The third and final day of action picked up where the second day left off with Tom Bosworth setting the second national record of the weekend.
Bosworth won the 5000m race walk by more than a minute, clocking 19:00.73 to take more than 16 seconds off the record he set last year.
“I wanted to dip under 19 minutes but I’m in amazing shape and I’m absolutely buzzing for the World Championships,” said Bosworth.
Contrasting fortunes for Ohuruogu and Rutherford
Anyika Onuora caused the upset of the weekend as she beat world champion Christine Ohuruogu to win the 400m title in 51.87 to the 2008 Olympic champion’s 52.04.
“It’s not been an easy transition in the past two years but I guess I’ve now found my niche,” said Onuora, who has moved up to the 400m from a background at 100m and 200m. “Beating the world champion is amazing – I still look up to her.”
Another reigning global champion was put under pressure but came away with victory. Greg Rutherford was trailing Dan Bramble at the halfway point of the long jump, but produced a fourth-round leap of 8.11 (-0.6m/s) to take the win by seven centimetres.
In the men’s 400m, Rabah Yousif and Jarryd Dunn were level coming off the final bend, but Yousif edged ahead down the home straight to win in a lifetime best of 45.01 in far from perfect conditions. Dunn finished second in 45.24 while European champion Martyn Rooney was third.
The 200m was won by Zharnel Hughes in 20.42 (0.9m/s), finishing two metres ahead of defending champion Danny Talbot.
Laura Muir, winner of the 1500m at the IAAF Diamond League meeting in Oslo last month, won her first senior national outdoor title. With 800m remaining of the 1500m, Muir threw in a 60-second lap to break away from Laura Weightman. Muir went on to win in 4:10.37, finishing more than four seconds ahead of European bronze medallist Weightman.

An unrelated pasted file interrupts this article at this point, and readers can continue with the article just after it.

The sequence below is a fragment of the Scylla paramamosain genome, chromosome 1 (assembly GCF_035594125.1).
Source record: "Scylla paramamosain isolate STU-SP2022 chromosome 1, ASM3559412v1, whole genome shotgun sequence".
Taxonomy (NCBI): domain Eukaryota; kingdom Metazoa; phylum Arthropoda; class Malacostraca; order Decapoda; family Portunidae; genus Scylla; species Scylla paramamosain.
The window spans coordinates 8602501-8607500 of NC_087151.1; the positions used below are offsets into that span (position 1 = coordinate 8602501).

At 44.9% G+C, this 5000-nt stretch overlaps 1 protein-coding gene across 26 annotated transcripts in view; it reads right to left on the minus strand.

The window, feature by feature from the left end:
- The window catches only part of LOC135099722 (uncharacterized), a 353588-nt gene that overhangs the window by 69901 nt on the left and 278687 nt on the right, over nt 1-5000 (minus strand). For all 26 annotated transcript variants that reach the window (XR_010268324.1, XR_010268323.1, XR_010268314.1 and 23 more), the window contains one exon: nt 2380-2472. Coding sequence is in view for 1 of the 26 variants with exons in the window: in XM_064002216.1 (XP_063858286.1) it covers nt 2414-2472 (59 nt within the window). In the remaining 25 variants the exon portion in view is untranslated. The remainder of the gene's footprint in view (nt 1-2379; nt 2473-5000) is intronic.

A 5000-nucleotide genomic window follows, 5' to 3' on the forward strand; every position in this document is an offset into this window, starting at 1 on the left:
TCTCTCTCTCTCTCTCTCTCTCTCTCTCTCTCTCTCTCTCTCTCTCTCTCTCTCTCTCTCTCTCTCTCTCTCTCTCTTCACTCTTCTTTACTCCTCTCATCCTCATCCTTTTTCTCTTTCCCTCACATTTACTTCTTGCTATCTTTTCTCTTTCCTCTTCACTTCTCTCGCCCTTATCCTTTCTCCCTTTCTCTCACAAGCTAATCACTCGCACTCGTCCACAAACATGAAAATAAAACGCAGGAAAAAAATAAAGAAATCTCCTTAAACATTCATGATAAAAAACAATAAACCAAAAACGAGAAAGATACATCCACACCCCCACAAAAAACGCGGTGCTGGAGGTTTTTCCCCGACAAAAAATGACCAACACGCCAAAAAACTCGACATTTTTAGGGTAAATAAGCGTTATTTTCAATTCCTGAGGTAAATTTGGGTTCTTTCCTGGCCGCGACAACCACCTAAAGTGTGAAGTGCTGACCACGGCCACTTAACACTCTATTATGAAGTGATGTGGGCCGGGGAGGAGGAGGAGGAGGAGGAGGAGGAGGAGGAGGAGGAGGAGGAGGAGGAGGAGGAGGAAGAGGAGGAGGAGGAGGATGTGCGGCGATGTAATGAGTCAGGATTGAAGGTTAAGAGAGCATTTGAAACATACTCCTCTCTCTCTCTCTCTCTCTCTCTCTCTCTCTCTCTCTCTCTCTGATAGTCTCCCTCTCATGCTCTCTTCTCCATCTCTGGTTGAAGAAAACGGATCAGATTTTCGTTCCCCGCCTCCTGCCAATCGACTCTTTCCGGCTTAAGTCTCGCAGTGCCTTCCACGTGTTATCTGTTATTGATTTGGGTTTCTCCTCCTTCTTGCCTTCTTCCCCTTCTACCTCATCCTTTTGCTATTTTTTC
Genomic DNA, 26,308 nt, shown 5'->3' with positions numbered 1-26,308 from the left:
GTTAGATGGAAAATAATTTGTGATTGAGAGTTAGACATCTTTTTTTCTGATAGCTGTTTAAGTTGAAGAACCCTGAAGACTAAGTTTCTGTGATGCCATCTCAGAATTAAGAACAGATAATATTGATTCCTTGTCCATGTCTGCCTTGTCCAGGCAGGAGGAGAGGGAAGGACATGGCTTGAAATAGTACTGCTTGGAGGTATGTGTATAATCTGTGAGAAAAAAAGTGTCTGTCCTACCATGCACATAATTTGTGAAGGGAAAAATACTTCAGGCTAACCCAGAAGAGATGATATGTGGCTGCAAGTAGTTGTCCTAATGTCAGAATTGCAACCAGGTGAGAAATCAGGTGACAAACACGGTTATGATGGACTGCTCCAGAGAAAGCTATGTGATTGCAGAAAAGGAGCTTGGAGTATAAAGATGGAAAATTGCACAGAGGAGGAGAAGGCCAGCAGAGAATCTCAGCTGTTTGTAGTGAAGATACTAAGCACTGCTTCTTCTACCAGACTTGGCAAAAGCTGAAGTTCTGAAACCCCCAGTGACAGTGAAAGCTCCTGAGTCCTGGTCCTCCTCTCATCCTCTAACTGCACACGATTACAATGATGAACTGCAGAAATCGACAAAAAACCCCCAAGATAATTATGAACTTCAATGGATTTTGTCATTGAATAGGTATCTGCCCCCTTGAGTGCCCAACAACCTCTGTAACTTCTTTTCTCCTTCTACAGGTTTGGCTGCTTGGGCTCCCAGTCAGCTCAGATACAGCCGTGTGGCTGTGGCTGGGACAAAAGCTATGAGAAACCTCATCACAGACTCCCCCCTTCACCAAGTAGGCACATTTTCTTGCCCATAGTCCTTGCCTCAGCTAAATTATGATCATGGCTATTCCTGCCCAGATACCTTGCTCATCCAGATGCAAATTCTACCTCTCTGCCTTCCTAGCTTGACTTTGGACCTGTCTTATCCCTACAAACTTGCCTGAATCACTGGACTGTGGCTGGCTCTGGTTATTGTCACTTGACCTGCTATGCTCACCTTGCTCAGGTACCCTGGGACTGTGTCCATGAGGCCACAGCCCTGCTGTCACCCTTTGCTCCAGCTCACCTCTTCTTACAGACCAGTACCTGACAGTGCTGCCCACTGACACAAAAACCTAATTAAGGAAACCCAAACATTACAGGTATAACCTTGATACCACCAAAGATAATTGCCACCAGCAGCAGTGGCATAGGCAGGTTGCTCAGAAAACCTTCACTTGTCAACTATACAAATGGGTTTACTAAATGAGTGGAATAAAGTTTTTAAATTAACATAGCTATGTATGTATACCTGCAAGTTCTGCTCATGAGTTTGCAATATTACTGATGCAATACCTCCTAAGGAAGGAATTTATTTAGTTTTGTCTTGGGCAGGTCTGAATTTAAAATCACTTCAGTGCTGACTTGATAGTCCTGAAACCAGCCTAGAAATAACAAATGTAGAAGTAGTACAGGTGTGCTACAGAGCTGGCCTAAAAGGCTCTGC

“I knew Laura would be really strong over the last lap so I wanted to use my endurance,” said Muir. “I knew that I would be only happy with winning and it’s my first British outdoor title. It’s only my third time competing here – I was last the first time and second last year so the win was really important today. I want to be pushing the best in the world.”
European silver medallist Lynsey Sharp secured a gun-to-tape 800m victory to book her spot on the plane to Beijing. The defending champion looked strong in the closing stages, winning by 0.40 in 2:02.40.
Eilidh Child romped to victory in the 400m hurdles in 55.67, while training partner Lawrence Clarke was just as comfortable a winner of the 110m hurdles, winning in 13.55.
Olympic bronze medallist Robbie Grabarz and 2013 European indoor champion Holly Bleasdale continued their return from injury to win their respective events. Grabarz cleared 2.28m in the high jump while Bradshaw won the pole vault with 4.50m.
Elsewhere, Steph Twell also continued to take strides back towards her best form as she won the women's 5000m by three seconds in 15:38.01, covering the final kilometre in 2:51.
Sophie Hitchon produced a championship record of 71.10m to win the women's hammer, while Nick Miller won the men's event with his first-round throw of 75.88m, the longest winning distance at the British Championships since 1985.
Rachel Wallader won the shot with a PB of 17.42m, the best throw by a Briton since 2000.
Jon Mulkeen and British Athletics for the IAAF